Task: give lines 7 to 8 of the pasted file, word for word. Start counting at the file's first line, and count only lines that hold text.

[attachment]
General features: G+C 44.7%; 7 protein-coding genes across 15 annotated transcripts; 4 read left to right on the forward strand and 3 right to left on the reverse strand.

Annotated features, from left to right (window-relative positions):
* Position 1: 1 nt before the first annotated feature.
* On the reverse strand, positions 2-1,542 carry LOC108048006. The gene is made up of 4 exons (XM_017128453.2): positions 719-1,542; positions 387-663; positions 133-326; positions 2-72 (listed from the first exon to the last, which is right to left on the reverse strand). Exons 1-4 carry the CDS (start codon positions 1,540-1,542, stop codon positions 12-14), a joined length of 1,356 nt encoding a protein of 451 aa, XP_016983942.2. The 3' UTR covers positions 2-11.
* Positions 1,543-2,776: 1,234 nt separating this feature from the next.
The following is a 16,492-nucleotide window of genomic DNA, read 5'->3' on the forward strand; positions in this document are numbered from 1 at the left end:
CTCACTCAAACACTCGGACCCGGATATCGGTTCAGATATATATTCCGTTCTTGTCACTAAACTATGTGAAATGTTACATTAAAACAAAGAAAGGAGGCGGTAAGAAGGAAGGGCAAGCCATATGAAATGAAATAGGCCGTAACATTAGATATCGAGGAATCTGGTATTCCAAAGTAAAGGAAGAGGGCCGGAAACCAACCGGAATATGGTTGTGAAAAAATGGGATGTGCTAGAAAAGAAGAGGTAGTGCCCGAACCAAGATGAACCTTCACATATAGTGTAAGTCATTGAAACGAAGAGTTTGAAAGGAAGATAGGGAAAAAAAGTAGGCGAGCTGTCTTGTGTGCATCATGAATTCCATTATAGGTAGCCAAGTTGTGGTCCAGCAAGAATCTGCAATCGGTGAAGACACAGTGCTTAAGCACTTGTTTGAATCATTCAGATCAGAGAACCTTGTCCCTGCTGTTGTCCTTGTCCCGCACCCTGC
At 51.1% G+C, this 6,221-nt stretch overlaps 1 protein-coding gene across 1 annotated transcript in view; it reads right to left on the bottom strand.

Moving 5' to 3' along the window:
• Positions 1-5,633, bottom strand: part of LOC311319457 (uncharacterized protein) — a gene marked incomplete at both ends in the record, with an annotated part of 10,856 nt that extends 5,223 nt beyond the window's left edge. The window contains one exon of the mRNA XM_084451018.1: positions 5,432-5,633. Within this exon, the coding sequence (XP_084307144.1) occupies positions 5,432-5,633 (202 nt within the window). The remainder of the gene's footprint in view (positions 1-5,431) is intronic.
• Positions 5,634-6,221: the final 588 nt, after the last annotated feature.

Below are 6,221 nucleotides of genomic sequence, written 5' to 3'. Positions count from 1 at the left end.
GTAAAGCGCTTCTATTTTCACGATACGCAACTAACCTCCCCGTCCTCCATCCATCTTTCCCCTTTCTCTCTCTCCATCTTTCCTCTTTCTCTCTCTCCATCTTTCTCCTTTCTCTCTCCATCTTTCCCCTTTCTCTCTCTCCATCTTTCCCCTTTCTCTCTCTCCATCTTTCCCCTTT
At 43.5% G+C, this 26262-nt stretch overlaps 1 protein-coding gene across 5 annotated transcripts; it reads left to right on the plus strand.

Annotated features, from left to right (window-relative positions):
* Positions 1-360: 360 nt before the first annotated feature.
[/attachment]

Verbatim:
CTCACTCAAACACTCGGACCCGGATATCGGTTCAGATATATATTCCGTTCTTGTCACTAAACTATGTGAAATGTTACATTAAAACAAAGAAAGGAGGCGGTAAGAAGGAAGGGCAAGCCATATGAAATGAAATAGGCCGTAACATTAGATATCGAGGAATCTGGTATTCCAAAGTAAAGGAAGAGGGCCGGAAACCAACCGGAATATGGTTGTGAAAAAATGGGATGTGCTAGAAAAGAAGAGGTAGTGCCCGAACCAAGATGAACCTTCACATATAGTGTAAGTCATTGAAACGAAGAGTTTGAAAGGAAGATAGGGAAAAAAAGTAGGCGAGCTGTCTTGTGTGCATCATGAATTCCATTATAGGTAGCCAAGTTGTGGTCCAGCAAGAATCTGCAATCGGTGAAGACACAGTGCTTAAGCACTTGTTTGAATCATTCAGATCAGAGAACCTTGTCCCTGCTGTTGTCCTTGTCCCGCACCCTGC
At 51.1% G+C, this 6,221-nt stretch overlaps 1 protein-coding gene across 1 annotated transcript in view; it reads right to left on the bottom strand.